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Save Tax While Skiing

Freemont Group
03 December, 2013

Next to skiing, hiking and opera, Dutch residents have an additional reason to love Austria: They can save a lot of money by purchasing a property there.

This is how a tax treaty can be used in their favor:

Dutch inheritance legislation is based on the rule that the heirs of a deceased person (decedent) who, at the time of his death, was resident of The Netherlands, are in principle taxed on all worldwide assets of the testator in The Netherlands.

The inheritance tax varies between 10 % and 40 %, depending on the degree of relationship between the deceased and the heirs (Article 24 Inheritance Law).

Based on the Article 3 paragraph 1 of the Inheritance Law, even if the deceased person at the time of his death was no longer resident of the Netherlands, the inheritance tax may be payable in the Netherlands. The tax duty does not apply only if the decedent was not a Dutch resident for longer than ten year prior to his death.

Luckily there are exceptions to these basic rules, often defined in bilateral tax treaties to avoid double taxation. Treaties, that The Netherlands concluded with other countries. In the field of inheritance and gift tax, the number of treaties is relatively small. One of them was concluded in November 2001 (Treaty Series 2002/27) between The Netherlands and Austria.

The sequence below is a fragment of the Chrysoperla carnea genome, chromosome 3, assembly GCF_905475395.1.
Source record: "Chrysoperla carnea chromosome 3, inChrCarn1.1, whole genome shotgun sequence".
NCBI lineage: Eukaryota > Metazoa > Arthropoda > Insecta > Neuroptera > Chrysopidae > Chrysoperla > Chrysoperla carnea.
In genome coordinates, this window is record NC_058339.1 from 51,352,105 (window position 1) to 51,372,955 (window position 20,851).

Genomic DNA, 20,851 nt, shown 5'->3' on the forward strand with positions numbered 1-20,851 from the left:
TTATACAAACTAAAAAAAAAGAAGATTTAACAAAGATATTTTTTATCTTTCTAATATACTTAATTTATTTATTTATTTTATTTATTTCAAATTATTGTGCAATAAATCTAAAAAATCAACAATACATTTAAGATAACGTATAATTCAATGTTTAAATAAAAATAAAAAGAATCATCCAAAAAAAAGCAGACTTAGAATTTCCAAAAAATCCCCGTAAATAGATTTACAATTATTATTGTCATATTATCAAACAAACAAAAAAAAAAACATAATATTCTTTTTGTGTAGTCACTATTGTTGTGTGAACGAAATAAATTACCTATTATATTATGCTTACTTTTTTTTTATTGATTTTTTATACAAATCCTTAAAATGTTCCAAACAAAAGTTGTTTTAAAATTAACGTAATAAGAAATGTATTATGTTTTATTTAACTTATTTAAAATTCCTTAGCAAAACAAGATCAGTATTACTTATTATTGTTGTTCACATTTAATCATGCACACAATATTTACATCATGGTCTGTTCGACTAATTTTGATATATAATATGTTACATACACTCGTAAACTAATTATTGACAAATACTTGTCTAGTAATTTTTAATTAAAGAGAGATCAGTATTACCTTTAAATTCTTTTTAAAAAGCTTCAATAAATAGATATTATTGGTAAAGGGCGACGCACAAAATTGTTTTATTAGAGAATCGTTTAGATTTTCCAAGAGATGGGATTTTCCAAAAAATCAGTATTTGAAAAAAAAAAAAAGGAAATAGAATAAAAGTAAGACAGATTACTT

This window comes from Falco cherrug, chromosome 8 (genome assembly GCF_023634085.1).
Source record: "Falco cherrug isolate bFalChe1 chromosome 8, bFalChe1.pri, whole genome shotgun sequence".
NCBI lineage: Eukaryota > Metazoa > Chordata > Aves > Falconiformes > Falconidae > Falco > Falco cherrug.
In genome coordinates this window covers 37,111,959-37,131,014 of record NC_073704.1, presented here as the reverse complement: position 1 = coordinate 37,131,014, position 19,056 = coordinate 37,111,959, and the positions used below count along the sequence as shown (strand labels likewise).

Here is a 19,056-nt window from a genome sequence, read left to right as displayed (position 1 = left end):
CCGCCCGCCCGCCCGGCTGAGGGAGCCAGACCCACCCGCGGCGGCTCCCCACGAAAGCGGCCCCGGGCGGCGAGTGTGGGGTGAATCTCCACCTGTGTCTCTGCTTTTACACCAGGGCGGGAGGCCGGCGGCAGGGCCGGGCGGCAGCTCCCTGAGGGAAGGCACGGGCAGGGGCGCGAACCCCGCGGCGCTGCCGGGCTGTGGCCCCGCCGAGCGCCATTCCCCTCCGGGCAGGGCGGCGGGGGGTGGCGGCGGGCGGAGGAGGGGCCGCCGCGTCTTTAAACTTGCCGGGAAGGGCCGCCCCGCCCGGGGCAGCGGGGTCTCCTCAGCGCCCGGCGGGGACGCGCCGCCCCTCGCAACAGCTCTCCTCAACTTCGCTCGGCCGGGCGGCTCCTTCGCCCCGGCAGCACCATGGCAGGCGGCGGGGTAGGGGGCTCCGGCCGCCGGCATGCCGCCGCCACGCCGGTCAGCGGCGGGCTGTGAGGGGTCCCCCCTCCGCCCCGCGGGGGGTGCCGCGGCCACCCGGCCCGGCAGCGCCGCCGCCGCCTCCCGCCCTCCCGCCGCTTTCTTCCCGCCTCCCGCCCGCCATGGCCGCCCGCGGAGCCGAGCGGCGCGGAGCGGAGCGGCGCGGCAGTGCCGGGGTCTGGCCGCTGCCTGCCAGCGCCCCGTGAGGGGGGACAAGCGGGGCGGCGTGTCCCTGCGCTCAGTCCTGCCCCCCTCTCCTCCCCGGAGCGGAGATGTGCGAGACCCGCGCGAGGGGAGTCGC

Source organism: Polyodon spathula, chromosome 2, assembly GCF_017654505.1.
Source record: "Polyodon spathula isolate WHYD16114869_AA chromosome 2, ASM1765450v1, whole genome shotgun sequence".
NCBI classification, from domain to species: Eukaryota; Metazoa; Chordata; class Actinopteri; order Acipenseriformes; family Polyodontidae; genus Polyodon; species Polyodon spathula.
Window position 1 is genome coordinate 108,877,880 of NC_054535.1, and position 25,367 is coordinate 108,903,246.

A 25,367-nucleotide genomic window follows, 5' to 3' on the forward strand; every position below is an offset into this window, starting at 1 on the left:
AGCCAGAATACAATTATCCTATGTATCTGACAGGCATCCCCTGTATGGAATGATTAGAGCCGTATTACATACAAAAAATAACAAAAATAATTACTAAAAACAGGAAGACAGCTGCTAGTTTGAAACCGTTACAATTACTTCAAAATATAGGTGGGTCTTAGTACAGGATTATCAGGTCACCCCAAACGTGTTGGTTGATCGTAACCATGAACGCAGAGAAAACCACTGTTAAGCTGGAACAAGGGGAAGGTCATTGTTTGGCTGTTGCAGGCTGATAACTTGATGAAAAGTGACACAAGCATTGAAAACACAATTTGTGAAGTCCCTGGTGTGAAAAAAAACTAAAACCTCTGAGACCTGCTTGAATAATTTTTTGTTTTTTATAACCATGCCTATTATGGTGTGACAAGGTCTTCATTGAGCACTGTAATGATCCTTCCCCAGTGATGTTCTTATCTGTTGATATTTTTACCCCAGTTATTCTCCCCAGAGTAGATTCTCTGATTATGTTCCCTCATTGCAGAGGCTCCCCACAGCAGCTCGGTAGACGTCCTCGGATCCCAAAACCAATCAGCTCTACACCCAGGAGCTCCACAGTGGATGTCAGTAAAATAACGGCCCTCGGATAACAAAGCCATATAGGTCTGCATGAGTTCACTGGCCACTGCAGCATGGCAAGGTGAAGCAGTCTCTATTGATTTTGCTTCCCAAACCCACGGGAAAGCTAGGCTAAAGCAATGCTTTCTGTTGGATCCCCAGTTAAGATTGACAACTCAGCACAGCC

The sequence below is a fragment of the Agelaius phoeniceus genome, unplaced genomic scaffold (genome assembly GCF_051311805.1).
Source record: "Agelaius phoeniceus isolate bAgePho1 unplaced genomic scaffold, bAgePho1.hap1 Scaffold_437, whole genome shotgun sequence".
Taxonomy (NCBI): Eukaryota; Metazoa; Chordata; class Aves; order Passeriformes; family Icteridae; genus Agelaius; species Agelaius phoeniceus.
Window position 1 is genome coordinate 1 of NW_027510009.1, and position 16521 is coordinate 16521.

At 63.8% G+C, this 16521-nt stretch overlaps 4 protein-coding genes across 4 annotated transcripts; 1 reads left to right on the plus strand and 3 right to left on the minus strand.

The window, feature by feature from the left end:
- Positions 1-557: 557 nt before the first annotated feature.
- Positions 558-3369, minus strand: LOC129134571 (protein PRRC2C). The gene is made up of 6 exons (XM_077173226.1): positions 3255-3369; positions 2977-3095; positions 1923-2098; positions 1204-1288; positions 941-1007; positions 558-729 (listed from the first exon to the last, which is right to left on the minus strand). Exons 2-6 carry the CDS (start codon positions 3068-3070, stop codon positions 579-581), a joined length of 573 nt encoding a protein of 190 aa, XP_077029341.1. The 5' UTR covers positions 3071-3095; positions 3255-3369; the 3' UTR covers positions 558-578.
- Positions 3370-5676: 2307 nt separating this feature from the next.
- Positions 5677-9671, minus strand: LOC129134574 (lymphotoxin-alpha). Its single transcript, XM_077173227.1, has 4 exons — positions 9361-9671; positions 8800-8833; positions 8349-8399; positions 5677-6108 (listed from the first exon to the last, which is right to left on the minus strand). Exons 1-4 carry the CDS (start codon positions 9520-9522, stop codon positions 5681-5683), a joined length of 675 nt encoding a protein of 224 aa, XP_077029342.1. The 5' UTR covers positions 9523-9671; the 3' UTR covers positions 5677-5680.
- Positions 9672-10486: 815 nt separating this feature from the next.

Under Article 5 of the said Treaty, real estate property located in Austria and owned by deceased Dutch residents, is being taxed by the Austrian inheritance tax. But in 2008, the inheritance tax in Austria was abolished. This leaves all Austrian houses and apartments belonging to Dutch decedents untaxed!

A simple calculation example to clarify the situation: A Dutch resident who owns a second home in the Alps, a house valued at EUR 500,000, dies leaving two children (=heirs) behind. The tax saving here represents 20% of the value of the property = EUR 100,000. (Should this house be located in The Netherlands, the children would owe EUR 100,000 on inheritance tax).

And it is getting better: Exactly the same rules apply to gift tax. Currently, based on the aforementioned Article 5, the donation of such an Austrian located property e.g. to the children of a Dutch resident, remains untouched by the gift tax as well.

For Dutch residents, an investment in an Austrian property can be used as a powerful estate planning tool.

All while skiing and enjoying the beautiful mountains and operas.


Tags: Law


About the Author


Freemont Group

Freemont Group is a comprehensive provider of fiduciary services, including corporate formation and administration, trust, fund formation, legal-and tax services. Contact: info@freemontgroup.com

 

 

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